This is a comprehensive and systematic course on the philosophy of David Hume – a prominent Scottish Enlightenment philosopher widely known for his influential system of philosophical empiricism, naturalism and scepticism. Based on his influential and extreme Empiricist ideas, Hume can be rightly considered as one of the most important philosophers of all time.
Course code: PH009
ECTS Credits: 6Professor: Isaac Mutelo
David Hume remains one of the most influential philosophers to have written in the English language. He was also called ‘Saint David’ and ‘The Good David’ by his friends and colleagues, and popularly labelled as ‘The Great Infidel by some of his adversaries. Hume’s empiricist philosophical approach place him among great empiricist philosophers such as Thomas Hobbes, John Locke, Francis Bacon and George Berkeley. His empiricist ideas present him as one of the prominent and fierce opponents of great Rationalist thinkers such as René Descartes (1596-1650), Gottfried Wilhelm Leibniz (1646-1716) and Baruch Spinoza (1632-1677).
- Be familiar with David Hume’s life and major philosophical writings mentioned in this course;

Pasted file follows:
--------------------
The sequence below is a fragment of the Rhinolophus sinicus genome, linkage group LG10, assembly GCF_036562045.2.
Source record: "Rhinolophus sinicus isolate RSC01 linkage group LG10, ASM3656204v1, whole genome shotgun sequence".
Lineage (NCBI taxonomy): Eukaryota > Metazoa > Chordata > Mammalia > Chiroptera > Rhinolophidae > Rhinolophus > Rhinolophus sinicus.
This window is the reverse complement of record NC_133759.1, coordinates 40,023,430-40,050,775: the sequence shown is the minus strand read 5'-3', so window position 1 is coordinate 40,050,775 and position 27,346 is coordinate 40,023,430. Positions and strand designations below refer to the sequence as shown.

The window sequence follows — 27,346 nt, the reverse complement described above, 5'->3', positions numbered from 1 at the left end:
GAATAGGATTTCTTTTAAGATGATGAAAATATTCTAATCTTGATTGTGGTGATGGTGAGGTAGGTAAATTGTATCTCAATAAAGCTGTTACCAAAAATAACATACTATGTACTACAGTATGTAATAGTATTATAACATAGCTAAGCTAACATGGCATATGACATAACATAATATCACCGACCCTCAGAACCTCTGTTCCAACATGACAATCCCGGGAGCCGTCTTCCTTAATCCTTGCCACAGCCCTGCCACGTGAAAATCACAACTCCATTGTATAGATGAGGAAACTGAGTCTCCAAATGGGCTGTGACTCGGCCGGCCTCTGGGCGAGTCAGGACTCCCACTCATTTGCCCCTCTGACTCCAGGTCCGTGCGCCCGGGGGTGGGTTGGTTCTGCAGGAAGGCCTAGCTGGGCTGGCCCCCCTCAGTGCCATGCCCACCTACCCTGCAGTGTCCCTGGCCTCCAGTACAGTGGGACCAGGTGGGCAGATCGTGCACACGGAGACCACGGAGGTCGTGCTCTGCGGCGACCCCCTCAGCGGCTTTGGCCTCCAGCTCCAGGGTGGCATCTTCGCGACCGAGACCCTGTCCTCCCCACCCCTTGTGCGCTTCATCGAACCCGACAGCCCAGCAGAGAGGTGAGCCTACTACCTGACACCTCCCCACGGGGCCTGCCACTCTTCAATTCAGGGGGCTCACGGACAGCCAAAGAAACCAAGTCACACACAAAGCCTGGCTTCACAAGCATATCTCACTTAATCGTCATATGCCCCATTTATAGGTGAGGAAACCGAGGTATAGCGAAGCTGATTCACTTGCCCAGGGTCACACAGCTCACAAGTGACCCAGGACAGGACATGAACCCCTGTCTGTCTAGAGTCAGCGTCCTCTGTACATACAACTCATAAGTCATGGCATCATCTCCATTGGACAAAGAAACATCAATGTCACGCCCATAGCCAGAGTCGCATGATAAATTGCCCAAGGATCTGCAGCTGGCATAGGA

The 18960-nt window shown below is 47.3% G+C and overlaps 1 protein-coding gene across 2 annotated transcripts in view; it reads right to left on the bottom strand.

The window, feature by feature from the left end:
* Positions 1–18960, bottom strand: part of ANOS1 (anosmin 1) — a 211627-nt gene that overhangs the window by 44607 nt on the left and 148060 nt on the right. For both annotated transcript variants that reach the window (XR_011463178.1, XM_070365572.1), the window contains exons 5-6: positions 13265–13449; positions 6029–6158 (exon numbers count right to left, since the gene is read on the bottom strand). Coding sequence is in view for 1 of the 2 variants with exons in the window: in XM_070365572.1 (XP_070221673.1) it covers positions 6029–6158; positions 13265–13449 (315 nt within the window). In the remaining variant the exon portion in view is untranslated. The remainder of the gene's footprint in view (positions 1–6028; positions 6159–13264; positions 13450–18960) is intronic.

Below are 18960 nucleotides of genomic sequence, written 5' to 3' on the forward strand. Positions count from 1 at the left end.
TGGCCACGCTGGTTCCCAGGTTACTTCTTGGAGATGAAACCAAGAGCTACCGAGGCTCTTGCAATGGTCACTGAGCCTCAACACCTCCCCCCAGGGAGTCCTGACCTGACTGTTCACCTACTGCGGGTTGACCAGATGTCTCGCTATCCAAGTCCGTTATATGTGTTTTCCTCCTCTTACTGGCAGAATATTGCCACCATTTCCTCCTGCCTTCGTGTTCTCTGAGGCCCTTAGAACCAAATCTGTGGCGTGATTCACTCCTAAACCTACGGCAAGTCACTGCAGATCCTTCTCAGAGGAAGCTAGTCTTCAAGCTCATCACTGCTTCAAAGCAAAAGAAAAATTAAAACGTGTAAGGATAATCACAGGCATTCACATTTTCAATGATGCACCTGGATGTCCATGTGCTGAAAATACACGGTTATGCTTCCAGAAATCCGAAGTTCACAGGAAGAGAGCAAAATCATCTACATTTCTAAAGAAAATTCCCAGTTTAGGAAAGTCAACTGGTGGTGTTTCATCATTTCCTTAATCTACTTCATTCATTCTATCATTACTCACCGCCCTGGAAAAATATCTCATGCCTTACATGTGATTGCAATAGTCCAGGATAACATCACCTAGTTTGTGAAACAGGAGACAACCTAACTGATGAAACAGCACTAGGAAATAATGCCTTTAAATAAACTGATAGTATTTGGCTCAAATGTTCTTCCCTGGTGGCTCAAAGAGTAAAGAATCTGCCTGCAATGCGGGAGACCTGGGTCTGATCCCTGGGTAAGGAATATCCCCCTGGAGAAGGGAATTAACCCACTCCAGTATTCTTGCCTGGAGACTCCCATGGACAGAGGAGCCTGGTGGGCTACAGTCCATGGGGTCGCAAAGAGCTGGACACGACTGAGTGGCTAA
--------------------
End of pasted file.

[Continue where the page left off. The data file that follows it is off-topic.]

- Understand some of the key questions in respect to David Hume’s philosophy;
- Have a better sense of the different themes and issues within David Hume’s philosophy;
- Understand and be able to express some of David Hume’s philosophical arguments, taking a position over the issues mentioned in this course; and
- Identify and place some of David Hume’s arguments and theories within the broader philosophical project, with particular reference to relevant contemporary philosophical debates.
Table of Contents
- Section I - Introducing David Hume
- Section II - Hume's Moral Philosophy
- Section III - David Hume's Philosophy of Religion I
- Section IV - David Hume's Philosophy of Religion II
- Section V - David Hume's Epistemological and Metaphysical Issues I
- Section VI - David Hume's Epistemological and Metaphysical Issues II
- Section VII - Overview of David Hume's Political Philosophy